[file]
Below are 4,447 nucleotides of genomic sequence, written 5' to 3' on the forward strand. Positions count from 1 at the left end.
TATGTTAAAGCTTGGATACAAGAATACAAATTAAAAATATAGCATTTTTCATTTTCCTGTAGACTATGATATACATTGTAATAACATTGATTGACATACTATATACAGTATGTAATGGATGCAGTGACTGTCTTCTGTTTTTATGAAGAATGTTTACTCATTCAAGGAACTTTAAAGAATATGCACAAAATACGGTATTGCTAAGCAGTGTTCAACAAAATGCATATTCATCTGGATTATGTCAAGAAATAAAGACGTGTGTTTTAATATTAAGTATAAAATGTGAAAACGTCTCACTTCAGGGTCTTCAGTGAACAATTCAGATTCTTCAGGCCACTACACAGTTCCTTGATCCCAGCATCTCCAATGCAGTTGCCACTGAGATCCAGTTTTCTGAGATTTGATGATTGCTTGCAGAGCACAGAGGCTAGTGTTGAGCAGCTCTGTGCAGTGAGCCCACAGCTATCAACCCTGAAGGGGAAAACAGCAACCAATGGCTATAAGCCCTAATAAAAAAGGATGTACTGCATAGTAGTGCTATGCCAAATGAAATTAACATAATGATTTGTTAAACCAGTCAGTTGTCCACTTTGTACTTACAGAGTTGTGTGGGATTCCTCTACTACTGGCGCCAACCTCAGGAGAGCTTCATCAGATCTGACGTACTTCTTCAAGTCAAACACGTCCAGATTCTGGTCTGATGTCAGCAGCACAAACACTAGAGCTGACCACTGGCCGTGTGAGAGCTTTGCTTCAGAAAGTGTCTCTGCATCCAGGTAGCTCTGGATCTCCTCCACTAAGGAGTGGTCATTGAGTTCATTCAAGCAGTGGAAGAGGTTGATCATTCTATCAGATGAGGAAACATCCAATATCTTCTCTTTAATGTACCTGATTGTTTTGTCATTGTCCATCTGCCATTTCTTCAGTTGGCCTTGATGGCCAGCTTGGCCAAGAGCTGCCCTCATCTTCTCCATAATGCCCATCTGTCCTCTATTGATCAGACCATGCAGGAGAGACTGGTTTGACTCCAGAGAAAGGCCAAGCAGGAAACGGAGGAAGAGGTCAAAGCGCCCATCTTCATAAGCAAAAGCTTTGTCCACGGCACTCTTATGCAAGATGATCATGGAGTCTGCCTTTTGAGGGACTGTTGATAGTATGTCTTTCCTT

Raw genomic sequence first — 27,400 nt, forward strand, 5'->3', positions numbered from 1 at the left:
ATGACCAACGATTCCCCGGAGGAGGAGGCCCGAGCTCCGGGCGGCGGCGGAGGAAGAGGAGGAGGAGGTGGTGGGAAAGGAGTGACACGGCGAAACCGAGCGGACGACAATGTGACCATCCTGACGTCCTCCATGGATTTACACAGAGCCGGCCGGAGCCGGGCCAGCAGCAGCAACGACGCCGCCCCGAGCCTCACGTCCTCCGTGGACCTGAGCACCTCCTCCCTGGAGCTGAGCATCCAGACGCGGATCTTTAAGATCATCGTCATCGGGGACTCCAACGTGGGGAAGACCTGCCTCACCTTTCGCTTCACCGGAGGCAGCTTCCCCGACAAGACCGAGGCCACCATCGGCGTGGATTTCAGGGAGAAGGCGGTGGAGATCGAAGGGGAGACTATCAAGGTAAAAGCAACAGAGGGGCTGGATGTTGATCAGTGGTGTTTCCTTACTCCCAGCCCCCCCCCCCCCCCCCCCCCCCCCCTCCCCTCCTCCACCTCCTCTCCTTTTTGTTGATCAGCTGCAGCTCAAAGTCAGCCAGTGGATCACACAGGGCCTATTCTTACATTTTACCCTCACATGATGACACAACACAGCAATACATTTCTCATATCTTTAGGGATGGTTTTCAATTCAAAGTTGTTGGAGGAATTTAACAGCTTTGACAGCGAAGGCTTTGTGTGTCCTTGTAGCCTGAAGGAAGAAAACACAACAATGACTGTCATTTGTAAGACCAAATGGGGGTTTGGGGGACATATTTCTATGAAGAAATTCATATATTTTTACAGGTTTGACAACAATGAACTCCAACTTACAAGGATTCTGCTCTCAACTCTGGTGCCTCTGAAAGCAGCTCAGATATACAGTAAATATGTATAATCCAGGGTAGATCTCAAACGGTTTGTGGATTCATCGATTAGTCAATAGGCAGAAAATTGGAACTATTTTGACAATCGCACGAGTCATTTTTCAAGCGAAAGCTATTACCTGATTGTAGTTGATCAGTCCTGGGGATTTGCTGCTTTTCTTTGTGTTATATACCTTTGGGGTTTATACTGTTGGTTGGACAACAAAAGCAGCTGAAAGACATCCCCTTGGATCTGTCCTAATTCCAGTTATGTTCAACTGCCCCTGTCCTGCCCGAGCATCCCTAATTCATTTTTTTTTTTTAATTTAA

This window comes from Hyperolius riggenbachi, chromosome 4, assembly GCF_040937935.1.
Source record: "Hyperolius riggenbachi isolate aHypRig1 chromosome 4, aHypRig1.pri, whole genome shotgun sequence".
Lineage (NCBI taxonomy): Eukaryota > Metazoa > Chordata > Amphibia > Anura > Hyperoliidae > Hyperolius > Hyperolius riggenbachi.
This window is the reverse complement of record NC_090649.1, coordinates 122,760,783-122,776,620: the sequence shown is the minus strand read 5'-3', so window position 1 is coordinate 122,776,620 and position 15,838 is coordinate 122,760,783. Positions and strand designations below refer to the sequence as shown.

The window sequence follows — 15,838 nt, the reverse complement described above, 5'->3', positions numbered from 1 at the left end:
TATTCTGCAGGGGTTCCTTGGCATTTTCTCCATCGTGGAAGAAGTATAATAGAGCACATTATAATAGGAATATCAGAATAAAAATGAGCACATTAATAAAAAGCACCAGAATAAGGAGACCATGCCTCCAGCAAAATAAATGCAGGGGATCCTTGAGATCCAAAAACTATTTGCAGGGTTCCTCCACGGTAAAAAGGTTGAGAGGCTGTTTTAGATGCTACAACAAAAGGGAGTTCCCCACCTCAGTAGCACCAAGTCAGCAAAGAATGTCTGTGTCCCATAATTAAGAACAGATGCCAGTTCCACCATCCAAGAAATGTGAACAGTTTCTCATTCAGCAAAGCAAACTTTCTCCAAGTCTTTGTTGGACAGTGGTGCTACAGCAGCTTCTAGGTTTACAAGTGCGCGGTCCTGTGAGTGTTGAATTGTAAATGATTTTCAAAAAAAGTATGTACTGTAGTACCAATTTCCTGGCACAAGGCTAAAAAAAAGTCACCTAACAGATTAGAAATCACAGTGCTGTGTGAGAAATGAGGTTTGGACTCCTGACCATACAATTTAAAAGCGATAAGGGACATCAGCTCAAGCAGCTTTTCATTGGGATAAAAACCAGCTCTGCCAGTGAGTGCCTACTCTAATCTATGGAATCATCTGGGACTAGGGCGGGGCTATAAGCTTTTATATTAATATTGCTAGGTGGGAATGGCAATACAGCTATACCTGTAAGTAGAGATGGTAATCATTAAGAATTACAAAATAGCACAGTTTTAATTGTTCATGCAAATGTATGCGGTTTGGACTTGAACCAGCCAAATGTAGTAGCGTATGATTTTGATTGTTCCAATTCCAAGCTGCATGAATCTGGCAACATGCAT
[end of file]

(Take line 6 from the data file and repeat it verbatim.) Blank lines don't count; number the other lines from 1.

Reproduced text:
Source record: "Hyperolius riggenbachi isolate aHypRig1 chromosome 4, aHypRig1.pri, whole genome shotgun sequence".